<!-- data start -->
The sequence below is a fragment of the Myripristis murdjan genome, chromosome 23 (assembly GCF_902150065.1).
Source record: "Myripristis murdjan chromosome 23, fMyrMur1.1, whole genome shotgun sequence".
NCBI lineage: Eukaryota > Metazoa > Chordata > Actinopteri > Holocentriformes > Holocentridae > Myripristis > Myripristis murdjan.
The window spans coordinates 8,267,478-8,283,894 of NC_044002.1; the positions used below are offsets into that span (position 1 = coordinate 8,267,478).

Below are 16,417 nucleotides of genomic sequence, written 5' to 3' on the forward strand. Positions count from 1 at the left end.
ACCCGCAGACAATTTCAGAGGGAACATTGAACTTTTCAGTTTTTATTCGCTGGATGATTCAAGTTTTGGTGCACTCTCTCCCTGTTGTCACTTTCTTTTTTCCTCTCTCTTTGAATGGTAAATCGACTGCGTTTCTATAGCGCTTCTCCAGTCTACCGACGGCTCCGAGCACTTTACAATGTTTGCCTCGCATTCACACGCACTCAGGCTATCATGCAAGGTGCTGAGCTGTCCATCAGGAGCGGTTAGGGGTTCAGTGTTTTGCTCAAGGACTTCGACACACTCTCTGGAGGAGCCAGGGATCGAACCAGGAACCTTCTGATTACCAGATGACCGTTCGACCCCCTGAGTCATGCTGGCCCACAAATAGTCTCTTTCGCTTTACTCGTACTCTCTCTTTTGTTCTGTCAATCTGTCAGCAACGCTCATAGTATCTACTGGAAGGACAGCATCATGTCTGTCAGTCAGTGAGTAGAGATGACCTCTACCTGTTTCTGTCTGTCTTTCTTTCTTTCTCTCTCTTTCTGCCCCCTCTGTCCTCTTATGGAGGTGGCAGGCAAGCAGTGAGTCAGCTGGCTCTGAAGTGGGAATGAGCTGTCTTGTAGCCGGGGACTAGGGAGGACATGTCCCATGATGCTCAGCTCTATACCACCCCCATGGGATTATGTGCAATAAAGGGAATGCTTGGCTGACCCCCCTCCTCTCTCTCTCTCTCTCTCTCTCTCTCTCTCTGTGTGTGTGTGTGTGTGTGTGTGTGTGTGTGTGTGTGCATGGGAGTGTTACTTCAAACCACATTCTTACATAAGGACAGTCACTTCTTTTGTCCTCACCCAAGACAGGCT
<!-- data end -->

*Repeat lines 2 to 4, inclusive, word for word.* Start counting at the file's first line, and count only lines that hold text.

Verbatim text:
Source record: "Myripristis murdjan chromosome 23, fMyrMur1.1, whole genome shotgun sequence".
NCBI lineage: Eukaryota > Metazoa > Chordata > Actinopteri > Holocentriformes > Holocentridae > Myripristis > Myripristis murdjan.
The window spans coordinates 8,267,478-8,283,894 of NC_044002.1; the positions used below are offsets into that span (position 1 = coordinate 8,267,478).